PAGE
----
How many times have you entered a restaurant, a library, a store, a supermarket, a school or a doctor’s office and been disappointed to find a half-dozen women dressed like pigs? I’m not talking about their wearing a furry, pink suit with pointy ears and a snout. I’m talking about women in tattered, down in the heels, sweatpants. Women in crummy T-shirts and old shorts. Fat women in tight cropped-tops and “revealing” hip-huggers. Women in ratty blue jeans with dirty hair. Women sans make-up, hair-do or jewelry. Women in flip-flops, torn blouses and old peasant dresses.
And, just to make matters worse, these disgusting women are usually old. Old, as in baby boomer, old. Old, as in they should know better, old. Old, as when was the last time you looked in a mirror, old?
What’s wrong with these women? Why don’t these women give-a-damn about their public appearance and the reaction from those of us who are unwittingly subjected to their fashion failures?
While a senior in a public high school in 1968, the school district caved to the societal pressure, from without, and abolished the long-standing dress code requiring girls to where skirts and boys to wear shirts with buttoned-down collars to school. We had never been permitted to wear blue jeans, sneakers, T-shirts or sweatshirts to school because they were considered play clothes and did not reflect the fact that we were at school, where the serious business of education was taking place.
The following year the kids could pretty much wear whatever they wanted to wear to school, as long as it maintained some element of modesty. The “unisex” look prevailed – jeans, T-shirts, sneakers and long hair. An extension of radical, second-wave feminist’s “gender equality”, fashion statements.
My brother was a 15-year-old in 1968 and what appeared to be a small change in school dress code would prove to be, for him, life-altering, just as it was for millions of other baby boomers.
As young, healthy, beautiful teenagers in the 1960s and 1970s the sloppy clothes appeared youthful and liberating. Just as did every other misguided, liberating, societal change generated by the chaotic demands of the non-Christian, radicals holding America’s college campus’ – hostage, and the news media – spellbound.
Unfortunately, almost immediately, young people began to personally devolve rather than evolve as well. Personal appearance, hygiene, behavior, relationships, and priorities were all reduced to the lowest common denominator as they sought to become gender neutral.
Where once, high school kids were considered neat, clean and “preppy” adults on the road to a bright future, they were suddenly, sloppy, dirty “hippie” drop-outs, turned-off by a “corrupt” world.
Over a period of just two years, while my brother adopted the new, hip fashions and I stuck to the more traditional fashions, the two of us began to eventually look like we came from two, very different families. To this day, I have only seen him in a suit once and generally he lives in jeans, sneakers and T-shirts.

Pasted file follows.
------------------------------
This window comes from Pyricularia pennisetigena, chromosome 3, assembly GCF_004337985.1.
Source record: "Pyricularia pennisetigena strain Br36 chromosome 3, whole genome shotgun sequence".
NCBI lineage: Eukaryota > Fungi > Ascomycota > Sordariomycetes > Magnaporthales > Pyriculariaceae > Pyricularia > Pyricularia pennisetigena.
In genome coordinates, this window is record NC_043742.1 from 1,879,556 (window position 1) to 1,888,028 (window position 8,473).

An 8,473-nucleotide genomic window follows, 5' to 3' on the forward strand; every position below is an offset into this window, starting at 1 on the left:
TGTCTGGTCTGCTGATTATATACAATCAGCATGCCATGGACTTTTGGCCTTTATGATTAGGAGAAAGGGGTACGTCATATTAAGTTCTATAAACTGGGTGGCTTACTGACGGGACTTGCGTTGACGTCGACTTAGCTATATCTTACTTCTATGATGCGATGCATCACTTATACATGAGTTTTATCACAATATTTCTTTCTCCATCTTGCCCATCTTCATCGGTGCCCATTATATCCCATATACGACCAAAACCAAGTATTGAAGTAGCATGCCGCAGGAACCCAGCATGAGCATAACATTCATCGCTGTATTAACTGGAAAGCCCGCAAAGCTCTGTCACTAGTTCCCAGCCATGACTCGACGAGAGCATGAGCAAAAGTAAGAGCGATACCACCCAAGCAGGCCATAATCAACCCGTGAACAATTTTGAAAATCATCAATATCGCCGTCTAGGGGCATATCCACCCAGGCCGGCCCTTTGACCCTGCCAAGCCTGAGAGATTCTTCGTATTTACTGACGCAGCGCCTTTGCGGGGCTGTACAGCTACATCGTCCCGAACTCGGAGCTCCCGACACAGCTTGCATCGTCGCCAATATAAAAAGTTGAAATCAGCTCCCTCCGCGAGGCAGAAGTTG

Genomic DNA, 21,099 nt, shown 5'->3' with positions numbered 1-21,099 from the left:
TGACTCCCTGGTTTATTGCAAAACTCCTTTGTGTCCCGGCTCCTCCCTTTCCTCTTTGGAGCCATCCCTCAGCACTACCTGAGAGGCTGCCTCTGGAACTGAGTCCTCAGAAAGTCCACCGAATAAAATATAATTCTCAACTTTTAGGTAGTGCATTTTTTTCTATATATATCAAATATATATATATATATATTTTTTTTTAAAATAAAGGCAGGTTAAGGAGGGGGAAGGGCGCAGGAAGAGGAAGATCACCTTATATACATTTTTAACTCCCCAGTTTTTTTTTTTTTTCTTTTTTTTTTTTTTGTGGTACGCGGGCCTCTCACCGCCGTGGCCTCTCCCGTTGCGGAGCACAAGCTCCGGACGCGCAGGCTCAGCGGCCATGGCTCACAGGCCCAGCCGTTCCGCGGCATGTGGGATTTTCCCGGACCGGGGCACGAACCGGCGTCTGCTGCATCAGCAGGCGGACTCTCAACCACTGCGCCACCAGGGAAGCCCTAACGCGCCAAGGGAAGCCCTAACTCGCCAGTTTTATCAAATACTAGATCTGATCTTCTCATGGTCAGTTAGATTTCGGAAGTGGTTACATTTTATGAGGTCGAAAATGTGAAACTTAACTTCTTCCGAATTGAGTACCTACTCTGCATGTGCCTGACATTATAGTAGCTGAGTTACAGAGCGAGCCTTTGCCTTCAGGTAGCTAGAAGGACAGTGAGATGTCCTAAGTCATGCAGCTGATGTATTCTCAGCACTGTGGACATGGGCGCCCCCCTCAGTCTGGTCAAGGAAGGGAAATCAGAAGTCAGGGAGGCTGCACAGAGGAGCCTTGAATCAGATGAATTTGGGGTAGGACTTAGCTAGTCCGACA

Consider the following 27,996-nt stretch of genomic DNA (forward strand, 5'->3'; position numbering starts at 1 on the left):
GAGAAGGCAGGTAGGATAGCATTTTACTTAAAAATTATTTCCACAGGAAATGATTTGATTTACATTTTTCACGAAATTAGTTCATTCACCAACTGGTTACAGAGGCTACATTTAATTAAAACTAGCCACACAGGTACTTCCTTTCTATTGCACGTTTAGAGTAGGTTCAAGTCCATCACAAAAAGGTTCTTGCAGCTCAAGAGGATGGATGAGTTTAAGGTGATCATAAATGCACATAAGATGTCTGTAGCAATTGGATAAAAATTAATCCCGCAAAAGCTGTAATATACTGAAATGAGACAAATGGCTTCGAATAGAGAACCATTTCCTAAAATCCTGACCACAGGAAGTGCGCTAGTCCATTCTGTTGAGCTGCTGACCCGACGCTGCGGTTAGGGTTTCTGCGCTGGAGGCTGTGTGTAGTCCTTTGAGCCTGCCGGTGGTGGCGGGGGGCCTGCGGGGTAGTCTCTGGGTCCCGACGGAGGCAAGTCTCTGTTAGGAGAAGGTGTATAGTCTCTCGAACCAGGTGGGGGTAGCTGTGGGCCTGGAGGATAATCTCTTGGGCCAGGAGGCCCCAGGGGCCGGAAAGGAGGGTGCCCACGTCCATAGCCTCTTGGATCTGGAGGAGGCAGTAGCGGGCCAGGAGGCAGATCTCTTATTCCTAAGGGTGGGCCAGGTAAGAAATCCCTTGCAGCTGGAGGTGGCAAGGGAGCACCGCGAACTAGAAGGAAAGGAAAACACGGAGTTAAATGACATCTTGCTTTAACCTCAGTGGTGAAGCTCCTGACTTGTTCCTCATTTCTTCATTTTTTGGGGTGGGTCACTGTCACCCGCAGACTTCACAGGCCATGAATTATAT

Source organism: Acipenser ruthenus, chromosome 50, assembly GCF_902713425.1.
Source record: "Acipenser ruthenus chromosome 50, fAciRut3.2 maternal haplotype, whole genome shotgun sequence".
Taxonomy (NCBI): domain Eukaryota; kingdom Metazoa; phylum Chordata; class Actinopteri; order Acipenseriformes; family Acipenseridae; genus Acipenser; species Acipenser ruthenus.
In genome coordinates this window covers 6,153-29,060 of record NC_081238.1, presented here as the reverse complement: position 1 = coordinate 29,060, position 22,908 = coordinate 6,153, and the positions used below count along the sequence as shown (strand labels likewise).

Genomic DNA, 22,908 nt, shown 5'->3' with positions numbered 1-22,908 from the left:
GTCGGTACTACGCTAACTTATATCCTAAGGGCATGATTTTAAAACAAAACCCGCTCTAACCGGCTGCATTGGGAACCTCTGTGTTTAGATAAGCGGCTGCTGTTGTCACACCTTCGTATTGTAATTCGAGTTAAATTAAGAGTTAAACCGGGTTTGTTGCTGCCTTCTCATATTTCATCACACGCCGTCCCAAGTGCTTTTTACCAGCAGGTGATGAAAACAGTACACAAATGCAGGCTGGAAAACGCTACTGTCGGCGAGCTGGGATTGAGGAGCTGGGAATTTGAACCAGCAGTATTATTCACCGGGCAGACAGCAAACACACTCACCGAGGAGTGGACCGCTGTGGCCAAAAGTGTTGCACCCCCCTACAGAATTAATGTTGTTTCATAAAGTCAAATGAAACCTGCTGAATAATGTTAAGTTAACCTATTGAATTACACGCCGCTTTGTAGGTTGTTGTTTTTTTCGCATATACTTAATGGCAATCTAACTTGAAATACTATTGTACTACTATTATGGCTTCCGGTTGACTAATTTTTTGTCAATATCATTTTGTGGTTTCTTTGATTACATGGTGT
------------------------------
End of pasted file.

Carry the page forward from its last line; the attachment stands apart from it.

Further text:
So, this fashion statement, which was prevalent when the baby boomers were young, is still with us today. It remains the female boomers first choice in clothing despite the fact that they are all nearing 60. And, despite the age difference, they are no different than the women who were in their prime in the 1950s, who continued to wear red lipstick and pixie hair-dos into their 60s. Or, for that matter, the women who were in their prime in the 1920s who still wore shoes with Cuban heels and long wool coats with huge fur collars when they were in their 70’s.
Nothing’s really changed except the fashions. Actually, what has changed is the lack of fashion, especially for baby boomer women. The women who were in their prime in the 1920s and 1950s were exposed to stylish clothes specifically designed for women. And although they continued to wear those same styles into old age, and yes, they were viewed by young people as very outdated, no one could ever say that the older women were still not attractive. Their fashions had aged gracefully with them. Their clothes remained feminine, stylish and appropriate for them. The baby boomers have not been so lucky because jeans, T-shirts and sneakers were never considered true fashion, or for that matter, even female. Thanks to radical, second-wave feminism, insistence that women and men were the same, the fashion industry abandoned the “femininity” of female fashion, which had inspired the industry for centuries.
If dressing like a pig is part of your persona, you better get over it, before your kids don’t want to acknowledge you in public. Not only will you regain some of your self-respect but the rest of us won’t have to be grossed-out every time we, or you, leave the house.